A psychologically troubled novelty supplier is nudged towards a romance with an English woman, all the while being extorted by a phone-sex line run by a crooked mattress salesman, and purchasing stunning amounts of pudding.
Paul Thomas Anderson
Philip Seymour Hoffman
A New York City doctor, who is married to an art curator, pushes himself on a harrowing and dangerous night-long odyssey of sexual and moral discovery after his wife admits that she once almost cheated on him.
24 hours in L.A.; it's raining cats and dogs. Two parallel and intercut stories dramatize men about to die: both are estranged from a grown child, both want to make contact, and neither child wants anything to do with dad. Earl Partridge's son is a charismatic misogynist; Jimmy Gator's daughter is a cokehead and waif. A mild and caring nurse intercedes for Earl, reaching the son; a prayerful and upright beat cop meets the daughter, is attracted to her, and leads her toward a new calm. Meanwhile, guilt consumes Earl's young wife, while two whiz kids, one grown and a loser and the other young and pressured, face their situations. The weather, too, is quirky.Written by
In the "Wise Up" sequence, Claudia is dressed for her date, she's wearing black and her hair is up. When she opens the door to Jim, she's wearing red, her hair is down. On the way to the car, she is again wearing black etc, and at the restaurant she is back wearing red. See more »
In the New York Herald, November 26, year 1911, there is an account of the hanging of three men. They died for the murder of Sir Edmund William Godfrey; Husband, Father, Pharmacist and all around gentle-man resident of: Greenberry Hill, London. He was murdered by three vagrants whose motive was simple robbery. They were identified as: Joseph Green, Stanley Berry, and Daniel Hill. Green, Berry, Hill. And I Would Like To Think This was Only A Matter Of Chance. As reported in the Reno...
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Pedestrian #2 is incorrectly spelled Pedistrian #2. See more »
Magnolia is an exhilarating experience for any film lover who wants and desires for films that go above and beyond what the vast majority of movies produced today will give to the audience. Got to the theaters and all you will see are mainstream productions completely formulaic, money-driven and without any real emotion or power. It is a fair argument that all film producers care about today is making a profit, getting the audience in and out as quickly as possible and waiting for the next big thing. Paul Thomas Anderson is not such a filmmaker.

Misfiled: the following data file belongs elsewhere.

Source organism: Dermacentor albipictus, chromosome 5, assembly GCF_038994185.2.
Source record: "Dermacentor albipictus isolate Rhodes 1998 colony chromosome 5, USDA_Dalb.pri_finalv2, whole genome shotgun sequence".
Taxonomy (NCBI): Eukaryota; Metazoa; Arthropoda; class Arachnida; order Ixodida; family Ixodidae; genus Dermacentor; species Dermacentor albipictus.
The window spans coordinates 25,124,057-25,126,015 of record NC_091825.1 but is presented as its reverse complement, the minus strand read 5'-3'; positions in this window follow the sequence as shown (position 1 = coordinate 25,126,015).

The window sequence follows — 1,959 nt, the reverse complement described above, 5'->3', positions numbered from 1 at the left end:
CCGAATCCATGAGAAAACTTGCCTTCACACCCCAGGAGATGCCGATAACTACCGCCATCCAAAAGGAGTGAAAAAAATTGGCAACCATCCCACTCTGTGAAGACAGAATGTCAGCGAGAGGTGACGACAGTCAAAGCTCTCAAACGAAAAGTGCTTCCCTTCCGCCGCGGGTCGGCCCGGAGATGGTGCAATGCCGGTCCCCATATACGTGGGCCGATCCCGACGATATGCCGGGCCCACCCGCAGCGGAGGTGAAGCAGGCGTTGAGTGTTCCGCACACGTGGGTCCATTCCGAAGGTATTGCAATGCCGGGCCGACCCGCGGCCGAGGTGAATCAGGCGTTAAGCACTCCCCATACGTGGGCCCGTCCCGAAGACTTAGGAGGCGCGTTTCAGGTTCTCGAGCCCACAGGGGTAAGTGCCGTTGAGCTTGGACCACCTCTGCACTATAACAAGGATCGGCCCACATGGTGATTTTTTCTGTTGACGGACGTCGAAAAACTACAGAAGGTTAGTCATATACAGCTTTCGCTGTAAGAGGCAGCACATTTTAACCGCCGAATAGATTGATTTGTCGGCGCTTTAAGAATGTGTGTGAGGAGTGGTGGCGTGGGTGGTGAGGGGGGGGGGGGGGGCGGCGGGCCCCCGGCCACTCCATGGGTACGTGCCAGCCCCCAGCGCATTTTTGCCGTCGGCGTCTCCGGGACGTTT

Magnolia is not such a film. At over three hours long, it toys with the audience, giving them just enough characters to make them feel they cannot follow until they realize they are completely immersed. It also deals with seriously heavy issues and themes; this is not a film for the immature or childish of heart. At times, it can be difficult to watch what is happening because of what isn't being said or done; the most powerful elements of this film are what is implied.
That being said, this film succeeds mostly because of the incredible acting from the huge ensemble cast and Anderson's writing, which many feel is too pretentious and self-aware to be taken seriously. However, this is a film that is either bought or sold immediately by the viewer. I bought it and once you do, you are sucked in for the rest of the film. Of course, the acting really brings it home with incredibly powerful performances most notably from Jeremy Blackman, Phillip Seymour Hoffman, Melora Walters and Tom Cruise, who completely upstages everyone else, proving once again that he is a viable actor capable of being considered great for his time and not just a box-office star.
Yet, this is an auteur production the whole way through and for that reason, people either love or hate Magnolia. Anderson is one of the most unique and talented filmmakers of the past 20 years and to see any one of his five films is to witness a special vision of the world. Here, we get his views on forgiveness; the power of it and how giving or holding it affects us in life. Of course, the ending is complex, mysterious and perplexing. There are remarkable coincidences and accidents throughout the narrative. Yet, no one can deny the unusual power and potency laying dormant beneath these scenes. All that is needed is for someone to open it up, be exposed to its ideas and be held in spectacle for three hours. The rest is up to you.
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